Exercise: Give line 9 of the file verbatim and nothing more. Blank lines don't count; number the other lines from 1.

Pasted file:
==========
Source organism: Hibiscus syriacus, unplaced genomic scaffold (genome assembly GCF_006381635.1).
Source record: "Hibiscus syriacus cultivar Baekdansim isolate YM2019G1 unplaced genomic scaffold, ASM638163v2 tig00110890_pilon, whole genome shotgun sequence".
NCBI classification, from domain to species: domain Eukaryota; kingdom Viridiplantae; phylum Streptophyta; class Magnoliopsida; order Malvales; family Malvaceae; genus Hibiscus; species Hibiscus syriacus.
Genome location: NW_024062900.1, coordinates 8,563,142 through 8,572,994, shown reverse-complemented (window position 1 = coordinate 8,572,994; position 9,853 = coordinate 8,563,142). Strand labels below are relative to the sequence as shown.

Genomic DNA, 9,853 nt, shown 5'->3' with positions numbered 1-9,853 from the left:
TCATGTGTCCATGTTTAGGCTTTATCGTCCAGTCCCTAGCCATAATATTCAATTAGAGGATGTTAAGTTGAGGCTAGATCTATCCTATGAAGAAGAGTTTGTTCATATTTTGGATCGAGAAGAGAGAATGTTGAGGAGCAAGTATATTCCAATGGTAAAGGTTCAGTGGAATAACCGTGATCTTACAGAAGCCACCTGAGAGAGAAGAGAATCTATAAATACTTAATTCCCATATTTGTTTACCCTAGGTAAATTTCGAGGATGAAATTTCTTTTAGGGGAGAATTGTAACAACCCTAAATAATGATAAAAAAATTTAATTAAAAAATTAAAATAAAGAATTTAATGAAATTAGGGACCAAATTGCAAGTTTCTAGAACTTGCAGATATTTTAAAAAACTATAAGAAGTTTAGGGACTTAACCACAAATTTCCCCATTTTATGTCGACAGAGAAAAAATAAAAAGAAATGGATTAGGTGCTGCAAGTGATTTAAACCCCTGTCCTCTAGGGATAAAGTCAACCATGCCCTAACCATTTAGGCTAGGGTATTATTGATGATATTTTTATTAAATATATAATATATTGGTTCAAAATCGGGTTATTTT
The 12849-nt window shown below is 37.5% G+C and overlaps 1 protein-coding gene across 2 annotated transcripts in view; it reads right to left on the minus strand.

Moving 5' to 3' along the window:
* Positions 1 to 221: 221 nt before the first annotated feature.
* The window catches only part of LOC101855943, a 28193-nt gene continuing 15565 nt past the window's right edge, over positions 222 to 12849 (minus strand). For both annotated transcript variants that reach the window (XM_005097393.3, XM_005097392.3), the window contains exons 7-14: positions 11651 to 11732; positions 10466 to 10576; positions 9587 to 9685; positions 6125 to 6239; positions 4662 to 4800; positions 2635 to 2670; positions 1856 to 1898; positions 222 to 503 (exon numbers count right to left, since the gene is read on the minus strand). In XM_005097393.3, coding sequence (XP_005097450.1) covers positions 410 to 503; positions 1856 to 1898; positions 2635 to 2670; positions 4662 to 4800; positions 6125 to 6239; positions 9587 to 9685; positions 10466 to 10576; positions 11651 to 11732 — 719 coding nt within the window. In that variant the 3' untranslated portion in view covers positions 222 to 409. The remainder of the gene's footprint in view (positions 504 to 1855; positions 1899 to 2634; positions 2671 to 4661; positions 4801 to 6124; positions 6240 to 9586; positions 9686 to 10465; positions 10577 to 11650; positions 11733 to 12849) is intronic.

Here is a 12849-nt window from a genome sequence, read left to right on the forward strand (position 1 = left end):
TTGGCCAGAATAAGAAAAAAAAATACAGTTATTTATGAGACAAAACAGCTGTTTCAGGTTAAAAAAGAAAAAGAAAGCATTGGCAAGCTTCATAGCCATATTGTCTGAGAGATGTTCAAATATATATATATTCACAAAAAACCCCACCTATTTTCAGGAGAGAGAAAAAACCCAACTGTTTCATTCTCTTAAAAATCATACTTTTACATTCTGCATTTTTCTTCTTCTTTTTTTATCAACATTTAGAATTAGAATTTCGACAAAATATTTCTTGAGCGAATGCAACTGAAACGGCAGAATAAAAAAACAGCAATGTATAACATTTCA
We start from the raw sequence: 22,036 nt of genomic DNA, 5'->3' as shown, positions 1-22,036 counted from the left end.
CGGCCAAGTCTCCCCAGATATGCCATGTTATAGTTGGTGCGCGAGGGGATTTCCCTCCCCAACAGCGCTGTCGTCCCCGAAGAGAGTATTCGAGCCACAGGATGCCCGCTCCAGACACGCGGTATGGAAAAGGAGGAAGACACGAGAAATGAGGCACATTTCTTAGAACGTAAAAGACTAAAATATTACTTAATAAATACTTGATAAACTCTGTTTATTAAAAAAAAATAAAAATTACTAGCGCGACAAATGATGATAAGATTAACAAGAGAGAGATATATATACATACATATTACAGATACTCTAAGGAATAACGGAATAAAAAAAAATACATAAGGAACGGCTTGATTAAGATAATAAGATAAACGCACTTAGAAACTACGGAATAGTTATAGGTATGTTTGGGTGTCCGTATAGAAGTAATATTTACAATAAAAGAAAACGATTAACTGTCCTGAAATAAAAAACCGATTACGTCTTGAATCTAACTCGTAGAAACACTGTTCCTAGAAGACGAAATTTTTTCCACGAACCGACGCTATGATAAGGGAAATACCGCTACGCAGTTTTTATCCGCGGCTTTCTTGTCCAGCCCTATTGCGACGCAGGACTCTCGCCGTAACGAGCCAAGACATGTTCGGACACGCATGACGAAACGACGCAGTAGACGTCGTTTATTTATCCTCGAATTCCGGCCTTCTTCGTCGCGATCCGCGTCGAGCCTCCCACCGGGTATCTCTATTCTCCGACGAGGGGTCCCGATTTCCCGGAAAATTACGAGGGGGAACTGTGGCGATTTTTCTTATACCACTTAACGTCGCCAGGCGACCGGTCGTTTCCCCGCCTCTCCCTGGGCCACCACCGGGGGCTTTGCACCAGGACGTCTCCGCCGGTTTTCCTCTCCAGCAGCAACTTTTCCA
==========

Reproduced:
* Positions 1 to 221: 221 nt before the first annotated feature.